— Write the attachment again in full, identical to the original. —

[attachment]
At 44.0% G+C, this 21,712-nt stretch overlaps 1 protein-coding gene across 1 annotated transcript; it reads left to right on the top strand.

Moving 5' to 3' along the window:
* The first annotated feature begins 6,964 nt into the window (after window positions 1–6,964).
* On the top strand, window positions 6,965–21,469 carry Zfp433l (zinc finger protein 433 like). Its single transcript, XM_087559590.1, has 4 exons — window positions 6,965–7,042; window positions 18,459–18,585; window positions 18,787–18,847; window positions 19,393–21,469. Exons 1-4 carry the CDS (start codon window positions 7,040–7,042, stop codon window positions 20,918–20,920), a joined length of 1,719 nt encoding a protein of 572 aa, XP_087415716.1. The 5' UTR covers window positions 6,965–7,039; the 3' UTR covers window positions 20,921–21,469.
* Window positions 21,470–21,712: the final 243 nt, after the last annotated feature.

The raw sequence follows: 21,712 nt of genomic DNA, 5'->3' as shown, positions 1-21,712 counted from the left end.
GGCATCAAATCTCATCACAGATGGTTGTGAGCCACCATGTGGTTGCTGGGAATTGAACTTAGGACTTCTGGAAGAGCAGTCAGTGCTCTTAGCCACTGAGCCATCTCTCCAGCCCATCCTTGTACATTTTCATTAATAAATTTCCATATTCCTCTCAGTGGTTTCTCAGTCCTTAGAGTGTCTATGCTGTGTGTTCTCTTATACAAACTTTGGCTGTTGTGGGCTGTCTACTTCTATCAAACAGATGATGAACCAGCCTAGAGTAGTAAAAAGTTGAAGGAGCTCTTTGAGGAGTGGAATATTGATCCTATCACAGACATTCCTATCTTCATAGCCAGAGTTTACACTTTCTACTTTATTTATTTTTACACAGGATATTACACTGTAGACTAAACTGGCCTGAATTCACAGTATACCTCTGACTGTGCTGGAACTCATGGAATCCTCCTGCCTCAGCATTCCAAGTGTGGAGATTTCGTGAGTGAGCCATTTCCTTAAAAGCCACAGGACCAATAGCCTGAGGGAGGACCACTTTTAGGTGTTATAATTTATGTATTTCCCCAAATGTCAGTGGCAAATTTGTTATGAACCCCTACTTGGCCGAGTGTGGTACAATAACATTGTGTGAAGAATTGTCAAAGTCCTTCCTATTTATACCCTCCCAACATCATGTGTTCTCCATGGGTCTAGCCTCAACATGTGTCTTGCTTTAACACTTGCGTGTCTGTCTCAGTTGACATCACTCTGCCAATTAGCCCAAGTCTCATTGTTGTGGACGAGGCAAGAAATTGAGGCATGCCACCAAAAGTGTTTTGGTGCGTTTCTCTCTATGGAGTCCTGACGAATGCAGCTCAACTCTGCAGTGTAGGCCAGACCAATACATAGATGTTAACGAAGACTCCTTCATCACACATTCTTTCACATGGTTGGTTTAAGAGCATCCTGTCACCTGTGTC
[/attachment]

At 44.0% G+C, this 21,712-nt stretch overlaps 1 protein-coding gene across 1 annotated transcript; it reads left to right on the top strand.

Moving 5' to 3' along the window:
* The first annotated feature begins 6,964 nt into the window (after window positions 1–6,964).
* On the top strand, window positions 6,965–21,469 carry Zfp433l (zinc finger protein 433 like). Its single transcript, XM_087559590.1, has 4 exons — window positions 6,965–7,042; window positions 18,459–18,585; window positions 18,787–18,847; window positions 19,393–21,469. Exons 1-4 carry the CDS (start codon window positions 7,040–7,042, stop codon window positions 20,918–20,920), a joined length of 1,719 nt encoding a protein of 572 aa, XP_087415716.1. The 5' UTR covers window positions 6,965–7,039; the 3' UTR covers window positions 20,921–21,469.
* Window positions 21,470–21,712: the final 243 nt, after the last annotated feature.

The raw sequence follows: 21,712 nt of genomic DNA, 5'->3' as shown, positions 1-21,712 counted from the left end.
GGCATCAAATCTCATCACAGATGGTTGTGAGCCACCATGTGGTTGCTGGGAATTGAACTTAGGACTTCTGGAAGAGCAGTCAGTGCTCTTAGCCACTGAGCCATCTCTCCAGCCCATCCTTGTACATTTTCATTAATAAATTTCCATATTCCTCTCAGTGGTTTCTCAGTCCTTAGAGTGTCTATGCTGTGTGTTCTCTTATACAAACTTTGGCTGTTGTGGGCTGTCTACTTCTATCAAACAGATGATGAACCAGCCTAGAGTAGTAAAAAGTTGAAGGAGCTCTTTGAGGAGTGGAATATTGATCCTATCACAGACATTCCTATCTTCATAGCCAGAGTTTACACTTTCTACTTTATTTATTTTTACACAGGATATTACACTGTAGACTAAACTGGCCTGAATTCACAGTATACCTCTGACTGTGCTGGAACTCATGGAATCCTCCTGCCTCAGCATTCCAAGTGTGGAGATTTCGTGAGTGAGCCATTTCCTTAAAAGCCACAGGACCAATAGCCTGAGGGAGGACCACTTTTAGGTGTTATAATTTATGTATTTCCCCAAATGTCAGTGGCAAATTTGTTATGAACCCCTACTTGGCCGAGTGTGGTACAATAACATTGTGTGAAGAATTGTCAAAGTCCTTCCTATTTATACCCTCCCAACATCATGTGTTCTCCATGGGTCTAGCCTCAACATGTGTCTTGCTTTAACACTTGCGTGTCTGTCTCAGTTGACATCACTCTGCCAATTAGCCCAAGTCTCATTGTTGTGGACGAGGCAAGAAATTGAGGCATGCCACCAAAAGTGTTTTGGTGCGTTTCTCTCTATGGAGTCCTGACGAATGCAGCTCAACTCTGCAGTGTAGGCCAGACCAATACATAGATGTTAACGAAGACTCCTTCATCACACATTCTTTCACATGGTTGGTTTAAGAGCATCCTGTCACCTGTGTC